Good Soldier SvejkGood Soldier Svejk In the world dominated by power, Svejk is an underdog, the object of manipulation and coercion by inimical social forces that constantly threaten his very existence. Yet, despite the tremendous odds against him, he passes through all the dangers unharmed. Svejk's mythical invincibiliity makes him a modern "epic hero" with whom his compatriots identify and of whose exploits they talk because they see in him "a modem Saint George, the hero of a saga of a single mind's triumph over the hydra of Authority, Regime, and System-of the mind disguised as feeblemindedness in the war with Absurdity in the guise of Wisdom and Dignity-the sense of Nonsense against the nonsense of Sense." And though, to an outsider, next to the spectacular stunts of ancient heroes Svejk's feat-his survival achieved through his own doing, without any embarrassing compromises with those in power-might seem rather trifling, the historical experience of a small nation sandwiched between Germany and Russia suggests to a Czech reader that it also might be an absolute miracle.

So this is the miraculous survival of the dog and the underdog. I'm going to leap ahead to your last chapter in the book, which focuses on Havel, a name well known to a western audience. This chapter focuses on a play he wrote called 'The Beggar's Opera', and you also wrote a preface to this English-language edition. This is of course a play that's known to a western audience, because it's originally an 18th century play by John Gay and then by Bertholt Brecht, earlier in the 20th century. What did Havel do with this story of the underworld? How did he use it to say something about the situation in the 1970s in Czechoslovakia?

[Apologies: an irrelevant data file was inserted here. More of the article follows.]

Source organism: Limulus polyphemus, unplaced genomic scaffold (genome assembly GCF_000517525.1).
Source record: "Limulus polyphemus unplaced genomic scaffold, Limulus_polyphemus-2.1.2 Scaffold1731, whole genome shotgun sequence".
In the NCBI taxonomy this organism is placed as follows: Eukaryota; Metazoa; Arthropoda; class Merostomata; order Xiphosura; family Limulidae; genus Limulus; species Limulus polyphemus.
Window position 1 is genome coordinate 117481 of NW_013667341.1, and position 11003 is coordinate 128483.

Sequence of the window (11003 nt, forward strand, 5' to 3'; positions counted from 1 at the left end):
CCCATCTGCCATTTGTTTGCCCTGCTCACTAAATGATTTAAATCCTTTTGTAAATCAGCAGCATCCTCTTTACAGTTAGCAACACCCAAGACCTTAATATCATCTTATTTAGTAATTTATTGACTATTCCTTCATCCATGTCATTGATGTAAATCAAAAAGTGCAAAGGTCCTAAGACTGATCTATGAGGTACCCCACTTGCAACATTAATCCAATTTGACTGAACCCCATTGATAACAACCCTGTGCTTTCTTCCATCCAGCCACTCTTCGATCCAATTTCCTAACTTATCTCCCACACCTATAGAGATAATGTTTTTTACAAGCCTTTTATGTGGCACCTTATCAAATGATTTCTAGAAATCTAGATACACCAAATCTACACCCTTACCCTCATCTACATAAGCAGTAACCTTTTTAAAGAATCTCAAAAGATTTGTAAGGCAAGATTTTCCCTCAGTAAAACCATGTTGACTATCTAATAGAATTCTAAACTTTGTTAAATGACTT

"I think that what Havel did with Gay's original - and you know Gay's original is a brilliant play - he basically focused on a communicational disorder, which characterized Czechoslovak society in the 70s, and using this model of duplicitous communication, where it is very difficult to understand what the speaker is saying, because he has many aims in mind. He means what he says and simultaneously he does not mean what he was saying. So it is a very complicated, very laminated type of a discourse, where basically you have to guess what your interlocutor has in mind, and the more complicated it gets, the more difficult it is to realize what he means. So it is a chaos, a communicational chaos, in which virtually nobody trusts anybody else, which of course suits the authorities alright. As long as the population does not communicate or cannot communicate, it is a relatively pliable instrument. But on the other hand of course this is true also about the authorities, because at a certain moment the chain of command becomes equally difficult. So you can look at the end of the communist experiment as basically the disintegration of the chain of command within the Czechoslovak repressive mechanism. What triggered the so-called Velvet Revolution we will never know, because probably there are too many actors there with contradictory desires and inability to communicate - or unwillingness to communicate straightforwardly. In American English this is called a double-bind. 'Catch 22' by Joseph Heller made this famous, but I think that what Havel actually masterfully did was to emulate this communicative duplicity and to project it onto the text of Gay."